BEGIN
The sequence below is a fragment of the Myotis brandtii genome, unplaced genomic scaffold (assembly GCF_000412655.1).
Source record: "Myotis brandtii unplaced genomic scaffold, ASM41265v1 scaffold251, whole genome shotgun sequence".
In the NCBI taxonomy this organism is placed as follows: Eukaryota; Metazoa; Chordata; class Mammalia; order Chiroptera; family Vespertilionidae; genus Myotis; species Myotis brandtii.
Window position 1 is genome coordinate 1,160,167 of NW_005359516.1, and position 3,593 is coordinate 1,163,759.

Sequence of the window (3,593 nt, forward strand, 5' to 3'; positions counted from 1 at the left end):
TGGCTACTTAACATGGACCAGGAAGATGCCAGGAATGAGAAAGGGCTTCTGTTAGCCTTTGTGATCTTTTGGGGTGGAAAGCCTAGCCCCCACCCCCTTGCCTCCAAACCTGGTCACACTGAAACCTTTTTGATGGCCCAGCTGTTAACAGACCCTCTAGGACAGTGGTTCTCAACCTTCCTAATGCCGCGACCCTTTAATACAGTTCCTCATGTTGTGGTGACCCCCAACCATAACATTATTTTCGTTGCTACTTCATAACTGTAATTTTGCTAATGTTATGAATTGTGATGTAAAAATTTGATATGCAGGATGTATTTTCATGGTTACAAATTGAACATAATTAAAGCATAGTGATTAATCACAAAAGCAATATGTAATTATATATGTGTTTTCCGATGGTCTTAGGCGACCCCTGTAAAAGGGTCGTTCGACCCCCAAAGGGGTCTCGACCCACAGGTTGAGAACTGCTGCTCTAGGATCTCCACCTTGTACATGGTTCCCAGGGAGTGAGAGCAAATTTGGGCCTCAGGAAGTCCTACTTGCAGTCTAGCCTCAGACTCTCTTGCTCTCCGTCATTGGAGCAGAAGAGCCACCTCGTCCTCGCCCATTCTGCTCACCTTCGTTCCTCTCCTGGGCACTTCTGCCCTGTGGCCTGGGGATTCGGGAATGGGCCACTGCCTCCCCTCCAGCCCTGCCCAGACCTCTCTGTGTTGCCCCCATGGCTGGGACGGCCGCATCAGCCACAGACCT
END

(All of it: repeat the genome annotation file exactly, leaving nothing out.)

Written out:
The sequence below is a fragment of the Myotis brandtii genome, unplaced genomic scaffold (assembly GCF_000412655.1).
Source record: "Myotis brandtii unplaced genomic scaffold, ASM41265v1 scaffold251, whole genome shotgun sequence".
In the NCBI taxonomy this organism is placed as follows: Eukaryota; Metazoa; Chordata; class Mammalia; order Chiroptera; family Vespertilionidae; genus Myotis; species Myotis brandtii.
Window position 1 is genome coordinate 1,160,167 of NW_005359516.1, and position 3,593 is coordinate 1,163,759.

Sequence of the window (3,593 nt, forward strand, 5' to 3'; positions counted from 1 at the left end):
TGGCTACTTAACATGGACCAGGAAGATGCCAGGAATGAGAAAGGGCTTCTGTTAGCCTTTGTGATCTTTTGGGGTGGAAAGCCTAGCCCCCACCCCCTTGCCTCCAAACCTGGTCACACTGAAACCTTTTTGATGGCCCAGCTGTTAACAGACCCTCTAGGACAGTGGTTCTCAACCTTCCTAATGCCGCGACCCTTTAATACAGTTCCTCATGTTGTGGTGACCCCCAACCATAACATTATTTTCGTTGCTACTTCATAACTGTAATTTTGCTAATGTTATGAATTGTGATGTAAAAATTTGATATGCAGGATGTATTTTCATGGTTACAAATTGAACATAATTAAAGCATAGTGATTAATCACAAAAGCAATATGTAATTATATATGTGTTTTCCGATGGTCTTAGGCGACCCCTGTAAAAGGGTCGTTCGACCCCCAAAGGGGTCTCGACCCACAGGTTGAGAACTGCTGCTCTAGGATCTCCACCTTGTACATGGTTCCCAGGGAGTGAGAGCAAATTTGGGCCTCAGGAAGTCCTACTTGCAGTCTAGCCTCAGACTCTCTTGCTCTCCGTCATTGGAGCAGAAGAGCCACCTCGTCCTCGCCCATTCTGCTCACCTTCGTTCCTCTCCTGGGCACTTCTGCCCTGTGGCCTGGGGATTCGGGAATGGGCCACTGCCTCCCCTCCAGCCCTGCCCAGACCTCTCTGTGTTGCCCCCATGGCTGGGACGGCCGCATCAGCCACAGACCT